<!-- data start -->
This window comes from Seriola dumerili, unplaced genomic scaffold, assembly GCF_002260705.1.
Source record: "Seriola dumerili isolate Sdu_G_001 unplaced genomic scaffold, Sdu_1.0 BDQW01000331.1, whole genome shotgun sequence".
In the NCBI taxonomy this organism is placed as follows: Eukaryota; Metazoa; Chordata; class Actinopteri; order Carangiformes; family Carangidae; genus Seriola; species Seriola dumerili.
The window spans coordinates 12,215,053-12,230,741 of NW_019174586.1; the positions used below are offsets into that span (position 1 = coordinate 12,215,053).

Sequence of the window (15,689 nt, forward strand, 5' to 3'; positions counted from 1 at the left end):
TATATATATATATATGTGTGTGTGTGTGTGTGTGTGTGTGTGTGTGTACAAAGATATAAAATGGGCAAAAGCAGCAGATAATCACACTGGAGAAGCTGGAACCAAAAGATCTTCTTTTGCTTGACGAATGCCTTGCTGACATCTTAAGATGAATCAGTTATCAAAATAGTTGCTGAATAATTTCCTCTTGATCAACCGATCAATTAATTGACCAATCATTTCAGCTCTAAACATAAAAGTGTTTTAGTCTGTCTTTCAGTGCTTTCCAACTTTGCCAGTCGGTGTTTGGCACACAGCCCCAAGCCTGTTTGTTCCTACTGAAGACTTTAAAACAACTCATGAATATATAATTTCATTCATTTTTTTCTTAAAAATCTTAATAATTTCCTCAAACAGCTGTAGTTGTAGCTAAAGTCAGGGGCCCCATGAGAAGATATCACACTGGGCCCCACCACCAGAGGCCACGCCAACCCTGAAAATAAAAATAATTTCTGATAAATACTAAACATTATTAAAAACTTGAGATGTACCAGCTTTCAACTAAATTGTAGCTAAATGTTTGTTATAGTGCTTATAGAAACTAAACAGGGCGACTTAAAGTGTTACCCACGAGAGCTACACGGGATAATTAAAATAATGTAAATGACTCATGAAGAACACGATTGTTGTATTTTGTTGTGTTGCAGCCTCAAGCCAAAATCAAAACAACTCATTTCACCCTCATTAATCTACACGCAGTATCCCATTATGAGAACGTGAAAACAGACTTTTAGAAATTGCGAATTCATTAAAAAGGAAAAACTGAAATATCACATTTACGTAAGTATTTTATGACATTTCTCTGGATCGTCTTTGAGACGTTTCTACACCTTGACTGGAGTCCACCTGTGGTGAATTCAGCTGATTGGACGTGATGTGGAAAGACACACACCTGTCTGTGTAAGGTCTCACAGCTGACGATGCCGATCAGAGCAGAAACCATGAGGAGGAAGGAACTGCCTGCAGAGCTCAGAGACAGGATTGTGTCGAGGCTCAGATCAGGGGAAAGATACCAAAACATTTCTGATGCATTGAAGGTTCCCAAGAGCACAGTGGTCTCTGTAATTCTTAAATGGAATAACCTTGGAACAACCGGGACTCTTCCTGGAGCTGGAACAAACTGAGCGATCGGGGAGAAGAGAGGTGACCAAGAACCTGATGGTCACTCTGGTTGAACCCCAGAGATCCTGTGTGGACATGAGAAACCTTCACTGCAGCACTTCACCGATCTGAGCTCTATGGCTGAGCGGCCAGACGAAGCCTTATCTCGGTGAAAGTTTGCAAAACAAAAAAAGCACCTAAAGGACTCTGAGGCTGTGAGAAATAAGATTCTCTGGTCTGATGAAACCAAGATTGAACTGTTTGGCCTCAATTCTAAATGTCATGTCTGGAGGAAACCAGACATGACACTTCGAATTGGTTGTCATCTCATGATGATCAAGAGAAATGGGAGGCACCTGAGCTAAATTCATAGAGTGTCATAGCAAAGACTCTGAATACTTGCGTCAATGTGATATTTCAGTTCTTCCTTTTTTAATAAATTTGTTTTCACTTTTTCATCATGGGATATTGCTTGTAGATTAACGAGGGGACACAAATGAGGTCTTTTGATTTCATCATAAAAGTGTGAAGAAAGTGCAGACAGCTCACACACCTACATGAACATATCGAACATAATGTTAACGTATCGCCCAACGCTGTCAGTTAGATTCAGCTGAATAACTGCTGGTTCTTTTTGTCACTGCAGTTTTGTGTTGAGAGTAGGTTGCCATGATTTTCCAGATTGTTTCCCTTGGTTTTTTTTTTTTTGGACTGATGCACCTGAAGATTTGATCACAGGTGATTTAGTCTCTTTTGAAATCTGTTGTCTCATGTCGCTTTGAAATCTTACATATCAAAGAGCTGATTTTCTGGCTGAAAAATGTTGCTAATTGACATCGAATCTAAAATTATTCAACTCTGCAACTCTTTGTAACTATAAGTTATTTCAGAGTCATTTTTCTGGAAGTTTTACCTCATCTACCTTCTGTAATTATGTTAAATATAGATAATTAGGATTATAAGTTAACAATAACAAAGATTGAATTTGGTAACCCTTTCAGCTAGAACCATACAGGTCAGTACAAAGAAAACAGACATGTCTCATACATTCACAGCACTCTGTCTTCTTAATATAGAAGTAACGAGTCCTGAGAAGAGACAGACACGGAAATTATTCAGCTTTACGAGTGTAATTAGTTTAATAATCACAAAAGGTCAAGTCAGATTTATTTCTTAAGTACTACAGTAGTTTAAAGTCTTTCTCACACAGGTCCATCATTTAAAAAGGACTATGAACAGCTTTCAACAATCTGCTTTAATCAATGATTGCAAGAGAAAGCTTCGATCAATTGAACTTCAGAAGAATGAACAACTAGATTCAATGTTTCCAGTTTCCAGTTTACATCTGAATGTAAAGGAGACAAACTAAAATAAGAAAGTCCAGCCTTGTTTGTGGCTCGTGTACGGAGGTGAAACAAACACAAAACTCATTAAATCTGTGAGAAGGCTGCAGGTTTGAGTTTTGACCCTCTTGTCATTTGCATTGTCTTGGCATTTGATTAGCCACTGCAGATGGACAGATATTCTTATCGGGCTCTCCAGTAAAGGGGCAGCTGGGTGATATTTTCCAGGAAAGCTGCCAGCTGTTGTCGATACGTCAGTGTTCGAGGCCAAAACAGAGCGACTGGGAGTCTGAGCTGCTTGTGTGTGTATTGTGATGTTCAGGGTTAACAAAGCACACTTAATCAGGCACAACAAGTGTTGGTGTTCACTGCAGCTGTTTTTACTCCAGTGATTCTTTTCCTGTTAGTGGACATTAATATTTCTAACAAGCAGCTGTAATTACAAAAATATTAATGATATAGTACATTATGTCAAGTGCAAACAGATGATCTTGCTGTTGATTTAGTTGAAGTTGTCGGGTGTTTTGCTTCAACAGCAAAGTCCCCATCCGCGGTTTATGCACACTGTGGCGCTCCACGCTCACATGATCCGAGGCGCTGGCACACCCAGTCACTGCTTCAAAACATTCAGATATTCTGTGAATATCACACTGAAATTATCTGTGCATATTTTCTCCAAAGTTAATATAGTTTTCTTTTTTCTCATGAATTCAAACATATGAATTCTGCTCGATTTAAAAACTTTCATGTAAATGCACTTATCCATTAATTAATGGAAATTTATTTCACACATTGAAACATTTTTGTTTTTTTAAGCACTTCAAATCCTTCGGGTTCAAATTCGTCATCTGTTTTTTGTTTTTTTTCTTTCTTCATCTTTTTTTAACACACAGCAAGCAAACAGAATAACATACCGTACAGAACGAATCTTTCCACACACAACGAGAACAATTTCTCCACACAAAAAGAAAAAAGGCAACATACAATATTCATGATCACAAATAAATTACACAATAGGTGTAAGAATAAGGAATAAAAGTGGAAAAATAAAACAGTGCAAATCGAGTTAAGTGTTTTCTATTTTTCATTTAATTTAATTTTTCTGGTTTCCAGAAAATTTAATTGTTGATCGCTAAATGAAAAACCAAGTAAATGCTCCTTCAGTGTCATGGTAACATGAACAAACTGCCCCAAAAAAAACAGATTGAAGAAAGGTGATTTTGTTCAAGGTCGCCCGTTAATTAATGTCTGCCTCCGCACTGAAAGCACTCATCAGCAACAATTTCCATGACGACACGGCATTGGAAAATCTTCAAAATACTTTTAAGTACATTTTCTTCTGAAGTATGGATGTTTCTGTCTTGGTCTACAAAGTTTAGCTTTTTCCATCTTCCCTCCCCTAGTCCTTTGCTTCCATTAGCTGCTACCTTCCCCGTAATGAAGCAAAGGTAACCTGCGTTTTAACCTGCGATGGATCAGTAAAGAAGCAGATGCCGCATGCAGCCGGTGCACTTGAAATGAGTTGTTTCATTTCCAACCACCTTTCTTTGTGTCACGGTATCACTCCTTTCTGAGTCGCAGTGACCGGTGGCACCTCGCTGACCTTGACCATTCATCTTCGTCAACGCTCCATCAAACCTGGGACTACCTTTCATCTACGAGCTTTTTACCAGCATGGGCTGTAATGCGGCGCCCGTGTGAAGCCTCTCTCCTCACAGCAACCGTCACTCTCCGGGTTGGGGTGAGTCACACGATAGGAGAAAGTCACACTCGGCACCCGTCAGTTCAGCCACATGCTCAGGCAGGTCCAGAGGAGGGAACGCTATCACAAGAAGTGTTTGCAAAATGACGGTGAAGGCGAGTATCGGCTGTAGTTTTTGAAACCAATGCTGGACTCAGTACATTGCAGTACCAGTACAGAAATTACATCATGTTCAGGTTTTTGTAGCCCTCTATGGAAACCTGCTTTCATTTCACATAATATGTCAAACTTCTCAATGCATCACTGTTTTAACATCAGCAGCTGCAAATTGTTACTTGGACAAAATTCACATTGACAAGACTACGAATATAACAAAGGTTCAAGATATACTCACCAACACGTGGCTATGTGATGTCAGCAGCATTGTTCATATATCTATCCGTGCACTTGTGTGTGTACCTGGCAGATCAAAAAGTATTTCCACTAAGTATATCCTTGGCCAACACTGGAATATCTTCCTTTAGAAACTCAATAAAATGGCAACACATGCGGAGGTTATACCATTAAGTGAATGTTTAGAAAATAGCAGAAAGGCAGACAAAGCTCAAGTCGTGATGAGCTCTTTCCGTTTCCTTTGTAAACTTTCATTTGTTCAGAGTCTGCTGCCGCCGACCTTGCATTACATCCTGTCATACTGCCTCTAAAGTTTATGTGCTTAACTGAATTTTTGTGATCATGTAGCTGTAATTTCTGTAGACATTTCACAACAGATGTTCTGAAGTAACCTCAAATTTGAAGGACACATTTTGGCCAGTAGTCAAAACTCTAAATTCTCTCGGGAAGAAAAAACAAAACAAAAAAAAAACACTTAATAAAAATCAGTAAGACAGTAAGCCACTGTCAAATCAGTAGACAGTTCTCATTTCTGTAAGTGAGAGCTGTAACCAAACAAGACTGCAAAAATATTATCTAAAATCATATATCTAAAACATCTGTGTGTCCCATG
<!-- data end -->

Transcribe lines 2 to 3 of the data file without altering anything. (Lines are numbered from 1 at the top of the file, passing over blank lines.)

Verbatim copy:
Source record: "Seriola dumerili isolate Sdu_G_001 unplaced genomic scaffold, Sdu_1.0 BDQW01000331.1, whole genome shotgun sequence".
In the NCBI taxonomy this organism is placed as follows: Eukaryota; Metazoa; Chordata; class Actinopteri; order Carangiformes; family Carangidae; genus Seriola; species Seriola dumerili.